NEW DELHI: Abnormalities have been identified in the lungs of long COVID patients that could offer a potential explanation for why some people experience breathlessness long after their initial infection, The Guardian has reported.
The findings, from a pilot study involving 36 patients, raise the possibility that COVID may cause microscopic damage to the lungs that is not detected using routine tests.
Breathlessness is a symptom in the majority of long COVID patients, but it has been unclear whether this is linked to other factors such as changes in breathing patterns, tiredness, or something more fundamental, the report said.
According to Dr Emily Fraser, a consultant at Oxford university hospitals and a co-author of the study, the latest findings are the first evidence that underlying lung health could be impaired, report said.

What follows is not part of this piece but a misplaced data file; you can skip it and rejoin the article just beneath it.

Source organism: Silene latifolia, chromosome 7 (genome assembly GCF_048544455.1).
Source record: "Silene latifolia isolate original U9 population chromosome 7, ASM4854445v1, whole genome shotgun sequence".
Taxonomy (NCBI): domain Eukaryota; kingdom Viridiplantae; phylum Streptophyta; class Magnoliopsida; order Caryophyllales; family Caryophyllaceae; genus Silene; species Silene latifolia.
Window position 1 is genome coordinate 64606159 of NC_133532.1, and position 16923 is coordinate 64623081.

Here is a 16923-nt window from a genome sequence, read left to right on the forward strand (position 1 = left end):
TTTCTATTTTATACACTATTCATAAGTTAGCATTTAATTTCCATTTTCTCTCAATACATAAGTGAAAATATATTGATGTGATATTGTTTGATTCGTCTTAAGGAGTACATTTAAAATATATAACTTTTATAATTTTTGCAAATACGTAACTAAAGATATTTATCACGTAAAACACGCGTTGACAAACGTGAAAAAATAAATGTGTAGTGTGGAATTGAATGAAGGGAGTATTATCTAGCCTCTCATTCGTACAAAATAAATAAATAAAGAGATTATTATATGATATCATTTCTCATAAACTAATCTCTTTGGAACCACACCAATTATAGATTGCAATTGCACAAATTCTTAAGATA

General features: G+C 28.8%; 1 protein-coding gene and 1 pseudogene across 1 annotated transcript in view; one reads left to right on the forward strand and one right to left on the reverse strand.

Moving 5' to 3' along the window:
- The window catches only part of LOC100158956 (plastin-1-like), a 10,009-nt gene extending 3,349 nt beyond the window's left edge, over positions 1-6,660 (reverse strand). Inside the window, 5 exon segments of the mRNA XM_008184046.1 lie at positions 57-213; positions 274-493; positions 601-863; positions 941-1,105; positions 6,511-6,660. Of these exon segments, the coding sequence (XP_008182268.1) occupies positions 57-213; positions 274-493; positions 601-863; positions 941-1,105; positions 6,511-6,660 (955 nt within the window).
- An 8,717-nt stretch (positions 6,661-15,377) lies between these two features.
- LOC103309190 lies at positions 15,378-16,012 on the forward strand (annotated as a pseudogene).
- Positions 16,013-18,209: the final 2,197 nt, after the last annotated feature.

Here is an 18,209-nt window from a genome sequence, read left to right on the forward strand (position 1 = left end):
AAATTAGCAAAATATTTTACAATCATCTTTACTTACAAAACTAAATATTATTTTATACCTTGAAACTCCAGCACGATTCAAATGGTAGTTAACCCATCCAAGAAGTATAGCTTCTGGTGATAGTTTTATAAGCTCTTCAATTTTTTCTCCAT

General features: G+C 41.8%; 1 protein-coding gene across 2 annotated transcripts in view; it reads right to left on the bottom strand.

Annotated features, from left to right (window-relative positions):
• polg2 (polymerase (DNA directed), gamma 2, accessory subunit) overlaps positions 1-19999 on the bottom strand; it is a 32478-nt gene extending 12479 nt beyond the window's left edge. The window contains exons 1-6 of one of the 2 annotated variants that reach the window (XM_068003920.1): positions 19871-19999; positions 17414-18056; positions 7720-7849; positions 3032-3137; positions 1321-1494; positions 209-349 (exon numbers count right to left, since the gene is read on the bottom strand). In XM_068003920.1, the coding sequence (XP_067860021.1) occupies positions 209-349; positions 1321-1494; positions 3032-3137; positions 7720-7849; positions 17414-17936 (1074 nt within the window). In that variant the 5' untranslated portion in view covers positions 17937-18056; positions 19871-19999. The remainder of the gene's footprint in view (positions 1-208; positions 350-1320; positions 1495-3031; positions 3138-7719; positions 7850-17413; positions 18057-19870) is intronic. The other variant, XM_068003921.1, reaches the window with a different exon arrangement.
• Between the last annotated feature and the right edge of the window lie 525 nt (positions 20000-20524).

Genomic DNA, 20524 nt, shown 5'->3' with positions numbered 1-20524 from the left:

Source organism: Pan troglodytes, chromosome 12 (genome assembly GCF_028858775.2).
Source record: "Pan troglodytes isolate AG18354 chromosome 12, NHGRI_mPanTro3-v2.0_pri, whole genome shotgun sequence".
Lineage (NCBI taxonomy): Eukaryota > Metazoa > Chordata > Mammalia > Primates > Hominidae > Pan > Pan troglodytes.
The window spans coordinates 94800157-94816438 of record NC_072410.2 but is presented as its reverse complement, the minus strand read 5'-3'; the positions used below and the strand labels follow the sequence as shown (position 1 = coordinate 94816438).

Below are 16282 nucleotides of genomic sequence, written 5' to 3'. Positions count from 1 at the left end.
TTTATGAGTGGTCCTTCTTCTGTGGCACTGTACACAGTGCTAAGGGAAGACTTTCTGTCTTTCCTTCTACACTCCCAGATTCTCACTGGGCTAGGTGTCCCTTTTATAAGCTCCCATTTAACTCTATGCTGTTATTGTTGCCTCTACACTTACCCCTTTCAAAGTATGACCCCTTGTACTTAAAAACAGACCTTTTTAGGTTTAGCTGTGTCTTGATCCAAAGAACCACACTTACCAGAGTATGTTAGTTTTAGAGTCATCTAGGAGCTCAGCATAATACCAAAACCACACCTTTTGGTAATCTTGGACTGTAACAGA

"It is the first study to demonstrate lung abnormalities in [people with long COVID] who are breathless and where other investigations are unremarkable," said Fraser. "It does suggest the virus is causing some kind of persistent abnormality within the microstructure of the lungs or in the pulmonary vasculature."
More work would be required to clarify the clinical significance of the findings, she added, including how the apparent abnormalities relate to breathlessness, the report said.
Claire Steves, a clinical senior lecturer at King's College London who was not involved in the work, said the findings would be of significant interest to anyone living with long-term breathlessness after COVID.
"They suggest that the efficiency of the lung in doing what it is meant to do exchange carbon dioxide and oxygen may be compromised, even though the structure of the lung appears normal," she said.